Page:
All About The RNLI

Written by Charlotte Allen

This year, the work of the Royal National Lifeboat Institution (RNLI) has been more important than ever. Their crews have provided round-the-clock support and most of these teams are made out of volunteers, who drop whatever they’re doing in their everyday life to help save lives at sea. Averaging 24 callouts a day, they have 238 lifeboat stations and a fleet of 431 lifeboats which provide all kinds of support- from daring rescues to escorting people safely to shore.

Every time the teams receive a callout, they have to make the decision over whether to launch the lifeboat or not. Once the decision is made, the crew is paged and the volunteers drop everything- from work to friends and family. They use the information they have to formulate a response and prepare the lifeboat for launch.

Over the past few years, I have campaigned and fundraised for this charity numerous times. Every time I volunteer at one of their events, I am reminded of just how much they sacrifice every time they are paged and how eager they are to drop everything to save the life of a stranger. If you listen to their podcasts or watch the TV series, you’ll quickly get an idea of just how dedicated these volunteers are and how passionately they feel about water safety. And this year has been no different.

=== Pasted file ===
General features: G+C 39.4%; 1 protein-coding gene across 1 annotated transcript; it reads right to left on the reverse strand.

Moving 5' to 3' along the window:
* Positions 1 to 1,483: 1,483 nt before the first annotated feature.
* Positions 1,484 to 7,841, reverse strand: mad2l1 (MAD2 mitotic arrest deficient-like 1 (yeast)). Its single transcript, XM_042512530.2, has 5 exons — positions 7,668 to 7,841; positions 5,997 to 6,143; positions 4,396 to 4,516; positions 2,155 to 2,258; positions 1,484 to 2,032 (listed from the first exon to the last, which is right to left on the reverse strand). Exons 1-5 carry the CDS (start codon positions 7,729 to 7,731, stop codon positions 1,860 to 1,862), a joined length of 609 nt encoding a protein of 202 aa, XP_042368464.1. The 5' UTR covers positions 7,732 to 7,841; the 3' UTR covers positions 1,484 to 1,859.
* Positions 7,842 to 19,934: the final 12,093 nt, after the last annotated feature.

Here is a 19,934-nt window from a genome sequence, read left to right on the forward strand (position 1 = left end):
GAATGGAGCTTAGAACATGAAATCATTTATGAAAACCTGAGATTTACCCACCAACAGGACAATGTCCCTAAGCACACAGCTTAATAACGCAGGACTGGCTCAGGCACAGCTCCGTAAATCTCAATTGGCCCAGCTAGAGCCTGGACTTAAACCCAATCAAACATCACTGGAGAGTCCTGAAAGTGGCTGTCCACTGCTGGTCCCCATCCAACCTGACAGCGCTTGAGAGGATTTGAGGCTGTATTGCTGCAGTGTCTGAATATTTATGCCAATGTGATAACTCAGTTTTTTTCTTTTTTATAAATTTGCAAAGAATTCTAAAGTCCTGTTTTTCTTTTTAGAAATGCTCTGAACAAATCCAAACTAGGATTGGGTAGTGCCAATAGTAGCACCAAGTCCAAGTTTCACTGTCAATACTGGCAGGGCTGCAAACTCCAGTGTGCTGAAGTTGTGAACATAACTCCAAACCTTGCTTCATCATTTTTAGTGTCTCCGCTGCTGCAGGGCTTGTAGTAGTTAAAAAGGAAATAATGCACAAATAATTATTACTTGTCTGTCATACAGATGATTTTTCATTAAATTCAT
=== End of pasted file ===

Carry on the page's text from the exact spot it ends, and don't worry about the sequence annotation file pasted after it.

Even though our days of relaxing on the beach and participating in water sports may not have been possible this year, the RNLI still received many callouts as they also help patrol major waterways like the Thames. In spite of the pandemic, the volunteers never hesitated to put their lives at risk and lend a hand in these emergency situations. They have also been keeping active on social media and sharing top tips on how to keep fit and motivated during this difficult period.

I decided to write this blog because I know how hard the pandemic has hit this fantastic organisation and so it is important to raise awareness of the work that they do. I know RNLI volunteers personally- I’ve even been at half-eaten dinners because they’ve had to dash off on the bleep of their pager... If you have a spare minute, listen to their podcast, read some of their inspirational stories or even just glance at the last time your local station launched a rescue call- I’ll bet that it was very recently!

The information and pictures for this blog can be found at

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